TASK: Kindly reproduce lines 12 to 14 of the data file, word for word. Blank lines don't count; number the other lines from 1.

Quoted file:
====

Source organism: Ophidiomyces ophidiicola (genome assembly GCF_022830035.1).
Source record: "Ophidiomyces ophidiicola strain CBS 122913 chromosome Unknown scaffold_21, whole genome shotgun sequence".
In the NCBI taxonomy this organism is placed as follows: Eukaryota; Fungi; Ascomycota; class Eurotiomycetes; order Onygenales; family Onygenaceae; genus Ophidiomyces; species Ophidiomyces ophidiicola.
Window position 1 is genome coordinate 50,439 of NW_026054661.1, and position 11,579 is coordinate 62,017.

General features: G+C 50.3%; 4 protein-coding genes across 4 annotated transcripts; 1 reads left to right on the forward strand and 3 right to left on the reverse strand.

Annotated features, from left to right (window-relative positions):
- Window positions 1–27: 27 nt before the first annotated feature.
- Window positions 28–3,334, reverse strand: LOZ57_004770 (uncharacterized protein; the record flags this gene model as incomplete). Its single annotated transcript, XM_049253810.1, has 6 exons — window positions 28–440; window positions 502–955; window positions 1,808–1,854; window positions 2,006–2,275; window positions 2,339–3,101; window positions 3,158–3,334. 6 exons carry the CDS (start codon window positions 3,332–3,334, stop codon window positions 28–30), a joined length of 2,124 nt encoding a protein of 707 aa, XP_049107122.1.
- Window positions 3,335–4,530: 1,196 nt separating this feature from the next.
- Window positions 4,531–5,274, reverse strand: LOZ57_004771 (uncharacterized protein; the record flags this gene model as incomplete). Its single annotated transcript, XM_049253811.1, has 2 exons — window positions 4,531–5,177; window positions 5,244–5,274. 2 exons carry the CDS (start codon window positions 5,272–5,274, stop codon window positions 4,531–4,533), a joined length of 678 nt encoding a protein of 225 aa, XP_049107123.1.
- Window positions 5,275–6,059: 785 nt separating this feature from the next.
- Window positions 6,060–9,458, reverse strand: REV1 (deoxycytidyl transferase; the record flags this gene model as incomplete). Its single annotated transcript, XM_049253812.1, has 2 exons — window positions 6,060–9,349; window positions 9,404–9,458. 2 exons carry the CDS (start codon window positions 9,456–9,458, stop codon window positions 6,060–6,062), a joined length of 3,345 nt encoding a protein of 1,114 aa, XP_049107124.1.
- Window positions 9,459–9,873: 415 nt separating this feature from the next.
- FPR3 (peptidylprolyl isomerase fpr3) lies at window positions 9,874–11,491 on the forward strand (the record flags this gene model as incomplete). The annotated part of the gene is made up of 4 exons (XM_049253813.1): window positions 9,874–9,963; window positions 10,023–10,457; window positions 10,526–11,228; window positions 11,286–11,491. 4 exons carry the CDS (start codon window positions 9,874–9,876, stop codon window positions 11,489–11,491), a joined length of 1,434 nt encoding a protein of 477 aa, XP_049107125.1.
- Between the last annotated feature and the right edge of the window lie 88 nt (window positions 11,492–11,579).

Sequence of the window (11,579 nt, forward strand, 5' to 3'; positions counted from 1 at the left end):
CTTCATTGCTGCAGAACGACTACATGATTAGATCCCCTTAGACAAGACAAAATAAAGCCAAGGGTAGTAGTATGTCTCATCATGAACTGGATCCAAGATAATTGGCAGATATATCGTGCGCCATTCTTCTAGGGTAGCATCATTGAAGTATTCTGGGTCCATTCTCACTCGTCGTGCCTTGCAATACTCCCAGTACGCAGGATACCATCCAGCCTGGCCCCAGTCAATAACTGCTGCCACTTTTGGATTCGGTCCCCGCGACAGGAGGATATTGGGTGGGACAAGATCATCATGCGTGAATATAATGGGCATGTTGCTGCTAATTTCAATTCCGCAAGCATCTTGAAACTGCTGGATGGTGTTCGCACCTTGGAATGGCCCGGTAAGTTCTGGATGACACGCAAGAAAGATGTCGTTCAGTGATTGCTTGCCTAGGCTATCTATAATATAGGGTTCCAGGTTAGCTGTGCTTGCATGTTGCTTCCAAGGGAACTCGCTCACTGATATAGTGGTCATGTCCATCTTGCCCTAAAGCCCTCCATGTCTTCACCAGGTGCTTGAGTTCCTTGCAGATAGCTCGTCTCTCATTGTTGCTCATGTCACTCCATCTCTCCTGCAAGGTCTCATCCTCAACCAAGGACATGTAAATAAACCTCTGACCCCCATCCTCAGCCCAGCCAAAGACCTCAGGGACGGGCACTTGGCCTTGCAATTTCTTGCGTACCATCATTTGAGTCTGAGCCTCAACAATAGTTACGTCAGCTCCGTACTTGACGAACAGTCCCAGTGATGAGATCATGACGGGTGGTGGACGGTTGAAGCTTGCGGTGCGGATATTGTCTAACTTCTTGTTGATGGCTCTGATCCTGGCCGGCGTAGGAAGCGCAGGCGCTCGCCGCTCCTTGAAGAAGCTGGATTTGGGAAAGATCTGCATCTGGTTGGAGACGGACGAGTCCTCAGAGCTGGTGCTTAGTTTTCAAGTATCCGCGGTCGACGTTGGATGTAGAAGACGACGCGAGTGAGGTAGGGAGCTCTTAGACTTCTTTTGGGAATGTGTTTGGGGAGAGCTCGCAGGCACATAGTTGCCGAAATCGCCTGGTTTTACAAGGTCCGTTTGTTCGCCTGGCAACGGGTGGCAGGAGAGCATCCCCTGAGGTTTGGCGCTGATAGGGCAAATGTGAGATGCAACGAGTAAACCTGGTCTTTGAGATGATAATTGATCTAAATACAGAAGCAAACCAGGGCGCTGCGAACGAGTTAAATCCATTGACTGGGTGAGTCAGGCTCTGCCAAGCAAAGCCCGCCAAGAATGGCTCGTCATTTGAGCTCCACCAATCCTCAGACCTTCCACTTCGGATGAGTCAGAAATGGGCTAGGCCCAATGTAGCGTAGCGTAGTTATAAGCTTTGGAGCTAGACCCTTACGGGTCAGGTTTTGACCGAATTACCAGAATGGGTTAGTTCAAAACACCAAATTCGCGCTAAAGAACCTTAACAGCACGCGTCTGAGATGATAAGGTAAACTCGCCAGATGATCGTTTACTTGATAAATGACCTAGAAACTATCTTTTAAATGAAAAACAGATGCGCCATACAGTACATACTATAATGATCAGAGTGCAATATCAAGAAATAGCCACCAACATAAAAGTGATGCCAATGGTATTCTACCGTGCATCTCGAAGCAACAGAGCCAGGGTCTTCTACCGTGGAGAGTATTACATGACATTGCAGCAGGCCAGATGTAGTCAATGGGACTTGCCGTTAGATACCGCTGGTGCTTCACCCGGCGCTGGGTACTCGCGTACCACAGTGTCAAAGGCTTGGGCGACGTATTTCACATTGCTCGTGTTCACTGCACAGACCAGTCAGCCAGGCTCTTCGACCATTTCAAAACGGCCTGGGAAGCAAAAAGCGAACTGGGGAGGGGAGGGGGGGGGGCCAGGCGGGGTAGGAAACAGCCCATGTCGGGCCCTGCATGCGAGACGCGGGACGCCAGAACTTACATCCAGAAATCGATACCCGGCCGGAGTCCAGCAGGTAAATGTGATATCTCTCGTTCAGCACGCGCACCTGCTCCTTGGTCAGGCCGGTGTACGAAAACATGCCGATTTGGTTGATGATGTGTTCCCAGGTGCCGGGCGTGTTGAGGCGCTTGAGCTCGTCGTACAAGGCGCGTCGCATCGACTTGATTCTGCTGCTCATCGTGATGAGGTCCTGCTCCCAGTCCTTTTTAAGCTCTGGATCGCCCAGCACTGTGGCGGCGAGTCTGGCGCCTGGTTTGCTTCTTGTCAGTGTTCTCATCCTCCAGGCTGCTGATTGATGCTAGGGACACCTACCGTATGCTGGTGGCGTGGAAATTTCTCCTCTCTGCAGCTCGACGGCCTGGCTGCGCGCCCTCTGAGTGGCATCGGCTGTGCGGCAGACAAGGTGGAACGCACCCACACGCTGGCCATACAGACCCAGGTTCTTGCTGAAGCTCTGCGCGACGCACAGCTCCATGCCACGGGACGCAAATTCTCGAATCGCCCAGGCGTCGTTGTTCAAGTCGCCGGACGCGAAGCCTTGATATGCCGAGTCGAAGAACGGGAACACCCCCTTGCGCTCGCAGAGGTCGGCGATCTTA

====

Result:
- Window positions 6,060–9,458, reverse strand: REV1 (deoxycytidyl transferase; the record flags this gene model as incomplete). Its single annotated transcript, XM_049253812.1, has 2 exons — window positions 6,060–9,349; window positions 9,404–9,458. 2 exons carry the CDS (start codon window positions 9,456–9,458, stop codon window positions 6,060–6,062), a joined length of 3,345 nt encoding a protein of 1,114 aa, XP_049107124.1.
- Window positions 9,459–9,873: 415 nt separating this feature from the next.
- FPR3 (peptidylprolyl isomerase fpr3) lies at window positions 9,874–11,491 on the forward strand (the record flags this gene model as incomplete). The annotated part of the gene is made up of 4 exons (XM_049253813.1): window positions 9,874–9,963; window positions 10,023–10,457; window positions 10,526–11,228; window positions 11,286–11,491. 4 exons carry the CDS (start codon window positions 9,874–9,876, stop codon window positions 11,489–11,491), a joined length of 1,434 nt encoding a protein of 477 aa, XP_049107125.1.